The following Tables give a selection from the results of a great number of experiments upon stone made by various authorities.

In many cases the figures given are not directly comparable with each other, inasmuch as the experiments have been made by different observers and under different conditions.

They afford, however, a useful indication of what may be expected in dealing with stones of different descriptions.

The Table on page 81 shows the weight required to crush stones of different kinds.

Experiments upon the resistance of stones to crushing have generally been made upon cubes.

Professor Eankine says that these experiments indicate "somewhat more than the real strength of the material."

The reason for this is that the fracture of stones under compression generally takes place by their shearing on a plane inclined at a slope having l1/2 rise to 1 of base.

In order to ascertain the strength of any stone for a special purpose, experiments should be made on prisms whose heights are about lú times their diameters.

The hardest stones - such as basalts, primary limestones, slates, etc. - give way suddenly. Other stones begin to crack under from 1/2 to 2/3 the crushing load.

It should be noticed that the size of cubes experimented upon varies considerably. With the same kind of stone the larger the specimen the greater is the weight per square inch required to crush it.

The working stress allowed in practice upon ashlar blocks should not exceed 1/20 of tbe crushing weight given above.2

1 Dent.

2 Stoney On Strains.

Stone.

Crushing

Weight per

Square Inch in Tons.

Length of Side of Cube.

Authority.

Granites.

Inches.

Aberdeen (blue)

4.87

1 1/2

R

Do. .

3.47

1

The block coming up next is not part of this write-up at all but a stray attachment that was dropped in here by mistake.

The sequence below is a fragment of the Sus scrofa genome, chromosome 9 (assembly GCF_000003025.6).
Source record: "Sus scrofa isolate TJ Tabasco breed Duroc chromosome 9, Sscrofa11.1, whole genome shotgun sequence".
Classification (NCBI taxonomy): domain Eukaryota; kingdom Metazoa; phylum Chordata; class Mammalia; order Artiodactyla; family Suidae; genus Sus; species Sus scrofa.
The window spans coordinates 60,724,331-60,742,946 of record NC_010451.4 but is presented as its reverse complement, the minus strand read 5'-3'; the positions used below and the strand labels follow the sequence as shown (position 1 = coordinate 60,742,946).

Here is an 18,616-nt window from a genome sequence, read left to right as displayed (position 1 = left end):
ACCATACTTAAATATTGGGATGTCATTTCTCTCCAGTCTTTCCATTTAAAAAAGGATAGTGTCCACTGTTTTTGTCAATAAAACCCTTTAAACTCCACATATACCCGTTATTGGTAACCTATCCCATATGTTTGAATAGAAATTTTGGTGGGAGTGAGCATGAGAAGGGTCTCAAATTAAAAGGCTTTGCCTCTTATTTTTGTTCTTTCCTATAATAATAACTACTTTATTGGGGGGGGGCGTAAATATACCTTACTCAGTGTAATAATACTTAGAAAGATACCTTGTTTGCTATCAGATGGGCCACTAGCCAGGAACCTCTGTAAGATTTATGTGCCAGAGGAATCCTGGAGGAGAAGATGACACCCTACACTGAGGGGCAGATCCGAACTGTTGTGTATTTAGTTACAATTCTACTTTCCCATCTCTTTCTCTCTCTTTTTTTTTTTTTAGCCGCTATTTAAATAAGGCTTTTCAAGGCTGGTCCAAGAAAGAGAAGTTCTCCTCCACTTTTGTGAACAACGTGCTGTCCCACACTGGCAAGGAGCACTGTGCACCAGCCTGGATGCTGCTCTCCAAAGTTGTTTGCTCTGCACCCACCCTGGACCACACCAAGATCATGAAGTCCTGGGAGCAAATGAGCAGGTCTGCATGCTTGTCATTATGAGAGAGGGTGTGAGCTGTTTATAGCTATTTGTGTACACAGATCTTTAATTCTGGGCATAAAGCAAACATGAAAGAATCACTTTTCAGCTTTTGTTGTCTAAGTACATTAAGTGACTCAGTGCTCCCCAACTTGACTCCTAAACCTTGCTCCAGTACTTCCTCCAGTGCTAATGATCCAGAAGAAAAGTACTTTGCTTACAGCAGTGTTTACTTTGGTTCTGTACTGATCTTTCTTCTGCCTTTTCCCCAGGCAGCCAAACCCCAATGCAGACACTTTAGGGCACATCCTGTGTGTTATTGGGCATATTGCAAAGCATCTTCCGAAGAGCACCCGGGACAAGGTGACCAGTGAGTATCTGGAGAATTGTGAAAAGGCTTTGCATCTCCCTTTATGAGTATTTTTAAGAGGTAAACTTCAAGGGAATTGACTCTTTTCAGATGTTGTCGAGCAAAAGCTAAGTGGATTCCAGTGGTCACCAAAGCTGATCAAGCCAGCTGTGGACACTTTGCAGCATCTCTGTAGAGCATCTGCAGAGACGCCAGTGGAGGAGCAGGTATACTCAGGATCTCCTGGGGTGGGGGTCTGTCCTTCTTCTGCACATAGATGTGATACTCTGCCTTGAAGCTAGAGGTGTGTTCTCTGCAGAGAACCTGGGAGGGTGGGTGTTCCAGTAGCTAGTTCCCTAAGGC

V

Peterhead .

37

1 1/2

R

Do. .

2.8

1

V

Cornish

2.84

1 1/2

R

Dartmoor .

1.54

l

V

Do.

3.12

Herm

•86

2

B

Mount Sorrel

574

F

Killiney .

4.81

1

W

Ballyknocken .

1.41

1

W

Argyleshire

4.87

. ..

F

Irish (various) .

1.0 to 6.0

1

W

Basalts, etc.

Whinstone

3.69

B

Do. .

5.34

F

Grauwacke, Pen-

7.54

2

F

maenmawr

Felspathic

7.68

W

greenstone

Hornblendic

10.97

.. •

W

greenstone

Irish (various) .

3 1/2 to 14 1/2

1

w

Slates.

Valencia on bed

5

1

W

Do. layers

4.71

1

W

vertical

Glanmore .

9 53

1

W

Killaloe

1371

1

W

Cahircivean

275

1

W

Sandstones.

Bramley Fall .

27

11/2

R

Do. . .

2.5

1

V

Craigleith .

1.4

1

V

Do.

2.45

1 1/2

R

Do. .

3 5

2

C

Dundee

3.-85

1 1/2

R

York paving

2.56

1 1/2

R

Binnie

2.24

2

C

Darley Dale

3.16

2

C

Giffneuk .

2.15

2

C

Kenton

2.21

2

C

Mansfield (red) .

2.27

2

C

Do. (white)

2.34

2

c

Morley Moor

2.21

2

c

Park Spring

3.38

2

c

Stanley

2..66

2

c

Strong Yorkshire,

4.38

2

F

mean of 9 expts.

Irish (various) .

•75 to 10.0

1

w

Stone.

Crushing Weight per Square Inch in Tons.

Length of Side of Cube.

Authority.

Sandstones.

Inches.

Weak specimens, locality not stated

1.34 to 1.56

2

F

Runcorn .

0.97

L. Clark

Quartz rock on natural bed

11.38

Mallet

Quartz rock, layers vertical

6.25

Do.

Marbles.

White statuary .

1.43

1

R

Do.

27

1 1/2

R

Black Brabant .

9.46

1 1/2

R

White Italian .

9.72

1 1/2

R

Devon (red)

3.31

R

Kilkenny (black)

675

1

W

Galway, do.

9

1

W

Limestones.

Compact (strong)

3.8

2

F

Magnesian, do.

3.16

2

F

Do. (weak)

1.36

2

F

Portland .

1.66

2

R

Do.

2.03

1 1/2

R

Do.

1.5

2

I

Do.

1.17

1

V

Do.

1.74

2

C

Purbeck .

4.08

1 1/2

R

Ancaster .

1.04

2

C

Barnack .

0.79

2

c

Ketton

1.14

2

c

Do. (rag)

4.01

2

c

Bath (Box)

0.66

2

c

Do. .

0.54

1

V

Chalk

0.5

1 1/2

R

Bolsover .

3.36

2

c

Bramham Moor

2.64

2

c

Brodsworth

2.05

2

c

Cadeby

0.72

2

c

Chilmark .

2.84

2

c

Hamhill .

1.8

2

c

Huddlestone

1.93

2

c

Park Nook

1.93

2

c

Roche Abbev

1.74

2

c

Do. " .

0.69

1

V

Totternhoe

0.86

2

c

Anston

1.36

F

Anglesea ,

3.33

...

L. Clark

Listowel .

8.33

1

w

Longhome

7.68

1

w

Ballyduff .

4.93

1

w

Moyne

8.03

1

w

Limerick .

3.9

1 1/2

R

Irish (various) .

•5 to 14.0

1

W

I, Institution of British Architects. B, Bramah.

B, Buchanan, quoted by Stoney F, Fairbaim, Useful Information for Engineers.

R Rennie. W. Wilkinson, Practical Geology, Ireland.

C, Commissioners on Stone for Houses of Parliament.